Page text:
The Union Cycliste Internationale (UCI) has revealed its strategy to check for possible technological fraud at the upcoming Tour de France (1st – 24 July).
Controls for the presence of any possible propulsion and energy accumulation systems hidden in tubes and other bike components will be carried out with the use of three tools: magnetic tablets, mobile X-Ray cabinet and portable devices using backscatter and transmission technologies.
Before each of the 21 stages, a UCI Technical Commissaire will be at the team buses to check all bikes being ridden at the start of that day’s stage. These pre-stage checks will be carried out using magnetic tablets. The software of these tablets – that were first introduced by the UCI in 2016 – has recently been upgraded.
After each stage, checks will be carried out on bikes ridden by:
- the stage winner
- riders wearing a leader’s jersey (yellow, green, polka dot, white)
- three to four randomly-selected riders
- riders who give rise to suspicion, for example following the pre-stage scan, an abnormally high number of bike changes (in which case the bikes on the team car can also be checked) or other incidents picked up by the UCI Video Commissaire.
These post-stage checks will be carried out using either mobile X-Ray technology (introduced by the UCI in 2018) or the International Federation’s most recent addition (in 2021) to its testing arsenal that uses backscatter and transmission technologies. If necessary, the bike in question will be dismantled.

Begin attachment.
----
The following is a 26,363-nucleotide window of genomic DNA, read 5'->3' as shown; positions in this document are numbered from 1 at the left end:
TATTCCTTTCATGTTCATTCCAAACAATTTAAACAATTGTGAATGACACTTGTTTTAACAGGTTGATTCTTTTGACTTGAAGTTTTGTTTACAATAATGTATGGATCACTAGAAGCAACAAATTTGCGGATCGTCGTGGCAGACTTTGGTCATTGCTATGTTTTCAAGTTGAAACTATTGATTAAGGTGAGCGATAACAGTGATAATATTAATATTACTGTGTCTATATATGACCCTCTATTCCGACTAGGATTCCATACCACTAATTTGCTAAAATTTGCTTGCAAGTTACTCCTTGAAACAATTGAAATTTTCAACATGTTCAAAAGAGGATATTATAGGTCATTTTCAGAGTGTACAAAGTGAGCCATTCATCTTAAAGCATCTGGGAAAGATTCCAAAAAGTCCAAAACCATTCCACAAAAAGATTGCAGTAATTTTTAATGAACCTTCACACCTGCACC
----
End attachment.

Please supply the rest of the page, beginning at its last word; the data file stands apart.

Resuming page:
Bikes undergoing post-stage checks will be tagged as soon as the rider crosses the line, and the control will take place within minutes.
As a reminder, the mobile X-Ray technology, which is safe for users and riders, provides high resolution X-Ray image of a complete bike in just five minutes. Meanwhile the backscatter and transmission technology provides instantaneous high resolution images of the interior of the sections examined that can be transmitted, remotely, directly to the UCI Commissaires.
For road cycling, the UCI carries out bike checks at all UCI WorldTour events, as well as the UCI Road World Championships, UCI Para-cycling Road World Championships, UCI Para-cycling Road World Cup, UCI Women’s WorldTour events and the Olympic Games. Controls are also carried out at UCI World Championships for mountain bike, cyclo-cross and track as well as the UCI Cyclo-cross World Cup.
At last year’s Tour de France, a total of 1,008 bike checks were carried out and no cases of technological fraud were detected.
The UCI’s Head of Road and Innovation Michael Rogers said: “The UCI continues to take the possibility of technological fraud extremely seriously. Our range of tools to fight against any form of such cheating enables us to carry out checks that are rapid and effective. This is essential to be sure that cycling competitions are fair and to protect the integrity of the sport and its athletes.”